What Butterflies Can Teach us About Trauma Healing



I was mesmerised by a little butterfly in my garden a few weeks ago.

I have been enchanted with butterflies for the last year or so. Such fascinating creatures and, like all nature, the most exquisite teachers.


It struck me that their metamorphosis holds some really tender lessons. As if their ability to transform and their abundant living in their short life span as a butterfly wasn’t enough (average length is 14 days but some as short as 24 hours) there is actually some more magic in their story.


I read about a man who once found a butterfly cocoon in his garden that patiently watched until it emerged. On the day a small opening appeared in the cocoon, he grew concerned as the butterfly struggled to force its body through that little hole.


Then it seemed to stop making any progress. It appeared as if it had gotten as far as it could and it could go no further. It just seemed to be stuck. Then the man, in his kindness, decided to help the butterfly, so he took a pair of scissors and snipped off the remaining bit of the cocoon. The butterfly then emerged easily. But it had a swollen body and small, shrivelled wings.


The man continued to watch the butterfly because he expected that, at any moment, the wings would enlarge and expand to be able to support the body, which would contract in time. Neither happened. In fact, the little butterfly spent the rest of its life crawling around with a swollen body with shrivelled wings. It never was able to fly.


What the man in his kindness and haste did not understand was that the restricting cocoon would eventually encourage a greater intelligence and sacred impulse.


The butterfly must first pump the fluids from its abdomen through the veins into its wings for the butterfly to then push to get through the tiny opening. Freedom and flight would only come after following the full impulse to push.


It was an impulse that nature fully intended. The butterfly must use this period to pump fluids from its abdomen through the veins in its wings, which causes it to expand to their full size.


Reading this story reminded me very much of what we do in trauma healing.


The stuck-ness the butterfly experienced is often wheat we hear freeze response described as. And under our freeze response is often a great deal of fight or flight energy that must be metabolised. These are natural, sacred, impulses.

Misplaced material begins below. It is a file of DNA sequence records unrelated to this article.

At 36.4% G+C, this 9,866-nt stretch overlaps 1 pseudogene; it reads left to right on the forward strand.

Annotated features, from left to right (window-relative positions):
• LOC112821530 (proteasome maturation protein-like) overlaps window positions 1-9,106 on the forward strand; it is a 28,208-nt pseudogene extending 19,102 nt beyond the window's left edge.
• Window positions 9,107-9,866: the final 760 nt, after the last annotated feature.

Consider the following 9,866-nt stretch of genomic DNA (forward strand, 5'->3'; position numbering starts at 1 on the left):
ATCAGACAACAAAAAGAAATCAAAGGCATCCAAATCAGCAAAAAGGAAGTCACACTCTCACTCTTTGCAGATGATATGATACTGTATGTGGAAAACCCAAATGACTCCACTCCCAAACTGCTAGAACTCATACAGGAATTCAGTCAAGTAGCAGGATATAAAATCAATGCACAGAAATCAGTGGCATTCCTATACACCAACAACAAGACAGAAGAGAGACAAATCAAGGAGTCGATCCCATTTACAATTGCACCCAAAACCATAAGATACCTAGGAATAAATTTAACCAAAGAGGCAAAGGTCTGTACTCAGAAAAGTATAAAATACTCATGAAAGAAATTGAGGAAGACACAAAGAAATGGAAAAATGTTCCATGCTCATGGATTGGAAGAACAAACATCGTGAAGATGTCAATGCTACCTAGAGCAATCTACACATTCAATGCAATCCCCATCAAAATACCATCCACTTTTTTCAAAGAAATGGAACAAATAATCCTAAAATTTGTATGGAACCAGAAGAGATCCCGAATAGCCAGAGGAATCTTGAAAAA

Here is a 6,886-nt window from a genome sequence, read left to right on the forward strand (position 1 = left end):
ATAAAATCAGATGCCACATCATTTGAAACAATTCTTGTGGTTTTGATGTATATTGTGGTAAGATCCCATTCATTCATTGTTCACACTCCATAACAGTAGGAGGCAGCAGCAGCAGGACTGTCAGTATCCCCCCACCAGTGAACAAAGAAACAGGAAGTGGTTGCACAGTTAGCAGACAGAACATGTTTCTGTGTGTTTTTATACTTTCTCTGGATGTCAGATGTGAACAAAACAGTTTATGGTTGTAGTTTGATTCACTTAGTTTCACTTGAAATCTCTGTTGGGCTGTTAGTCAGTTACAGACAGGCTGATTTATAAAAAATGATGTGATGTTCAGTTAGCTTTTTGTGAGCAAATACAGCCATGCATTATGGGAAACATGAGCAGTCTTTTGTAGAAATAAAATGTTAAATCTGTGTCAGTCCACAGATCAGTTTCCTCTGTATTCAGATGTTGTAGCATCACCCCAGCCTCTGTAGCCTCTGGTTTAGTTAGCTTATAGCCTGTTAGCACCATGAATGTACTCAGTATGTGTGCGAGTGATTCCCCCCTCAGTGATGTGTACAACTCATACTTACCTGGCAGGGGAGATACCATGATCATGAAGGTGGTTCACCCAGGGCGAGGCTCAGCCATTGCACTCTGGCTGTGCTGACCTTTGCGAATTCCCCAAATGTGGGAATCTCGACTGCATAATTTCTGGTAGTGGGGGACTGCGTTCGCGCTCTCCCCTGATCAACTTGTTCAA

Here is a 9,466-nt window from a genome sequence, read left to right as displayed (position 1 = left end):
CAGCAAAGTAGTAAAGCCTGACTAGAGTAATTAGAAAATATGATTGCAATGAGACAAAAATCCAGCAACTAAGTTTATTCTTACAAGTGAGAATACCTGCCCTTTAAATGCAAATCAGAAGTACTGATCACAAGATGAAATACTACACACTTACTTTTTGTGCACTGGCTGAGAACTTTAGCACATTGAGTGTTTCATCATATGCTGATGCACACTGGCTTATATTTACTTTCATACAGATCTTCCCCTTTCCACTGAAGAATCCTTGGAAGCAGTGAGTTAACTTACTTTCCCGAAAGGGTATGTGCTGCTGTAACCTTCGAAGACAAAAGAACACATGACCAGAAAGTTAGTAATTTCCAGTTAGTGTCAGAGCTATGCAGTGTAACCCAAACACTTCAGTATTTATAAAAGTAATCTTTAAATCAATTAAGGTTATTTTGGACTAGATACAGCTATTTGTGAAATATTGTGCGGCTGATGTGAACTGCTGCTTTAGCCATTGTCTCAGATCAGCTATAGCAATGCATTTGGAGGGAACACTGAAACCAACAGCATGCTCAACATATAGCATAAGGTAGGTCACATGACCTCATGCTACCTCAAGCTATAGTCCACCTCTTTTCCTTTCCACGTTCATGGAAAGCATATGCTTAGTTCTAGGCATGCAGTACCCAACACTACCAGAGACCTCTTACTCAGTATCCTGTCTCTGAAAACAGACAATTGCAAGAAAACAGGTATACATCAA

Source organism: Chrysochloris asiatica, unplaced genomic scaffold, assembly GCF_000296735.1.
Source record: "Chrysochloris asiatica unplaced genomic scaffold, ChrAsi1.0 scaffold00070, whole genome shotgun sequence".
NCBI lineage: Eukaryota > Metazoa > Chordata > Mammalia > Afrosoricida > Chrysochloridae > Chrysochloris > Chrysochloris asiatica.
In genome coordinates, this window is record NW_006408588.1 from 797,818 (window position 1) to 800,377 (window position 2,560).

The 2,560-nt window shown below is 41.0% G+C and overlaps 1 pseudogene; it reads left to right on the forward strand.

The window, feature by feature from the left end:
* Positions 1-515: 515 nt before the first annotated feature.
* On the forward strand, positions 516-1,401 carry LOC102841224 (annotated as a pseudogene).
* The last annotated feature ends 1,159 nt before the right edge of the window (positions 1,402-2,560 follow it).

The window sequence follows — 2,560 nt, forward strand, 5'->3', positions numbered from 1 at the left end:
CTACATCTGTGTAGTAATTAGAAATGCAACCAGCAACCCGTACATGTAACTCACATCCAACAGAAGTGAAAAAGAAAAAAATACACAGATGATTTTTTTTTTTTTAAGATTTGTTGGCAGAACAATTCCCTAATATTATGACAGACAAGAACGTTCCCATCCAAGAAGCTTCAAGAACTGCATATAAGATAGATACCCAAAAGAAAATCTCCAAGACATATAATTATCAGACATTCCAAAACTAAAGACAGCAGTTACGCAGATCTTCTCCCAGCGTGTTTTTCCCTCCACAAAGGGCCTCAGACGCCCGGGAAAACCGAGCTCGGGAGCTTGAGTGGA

We can’t over ride them or have a cathartic quick fix experience. We must follow the natural impulses that at the time the event were suppressed. We follow the design of the nervous system and of the inner intelligence of our Soma (Mind, Body and Spirit).


It also got me thinking about how anger is so often shunned or shamed in our society and how this too is often something that needs to be expressed. It has its place for transformation. It is often the fuel for the physiological response of fight. And is something often suppressed and in the waters under a freeze response.


And just like the butterfly, if we never get a chance to express this we cut off from a part of our vitality.


Anger and fight response so often comes up as part of this natural process of Somatic Healing of trauma — and so with it comes vitality, action and creativity.


All of these valid.


All of these welcome.


All of them have a place in the natural order of things.


I can speak of this as both a therapist and as a human who has over time discovered even deeper levels of my own sacred anger and my own fight.


It feels good and fresh and alive.


I hope in some way this butterfly medicine acts as balm and resonates and at the same time recognising for me there is some sadness for the butterfly mentioned.


With great tenderness,


Jo x


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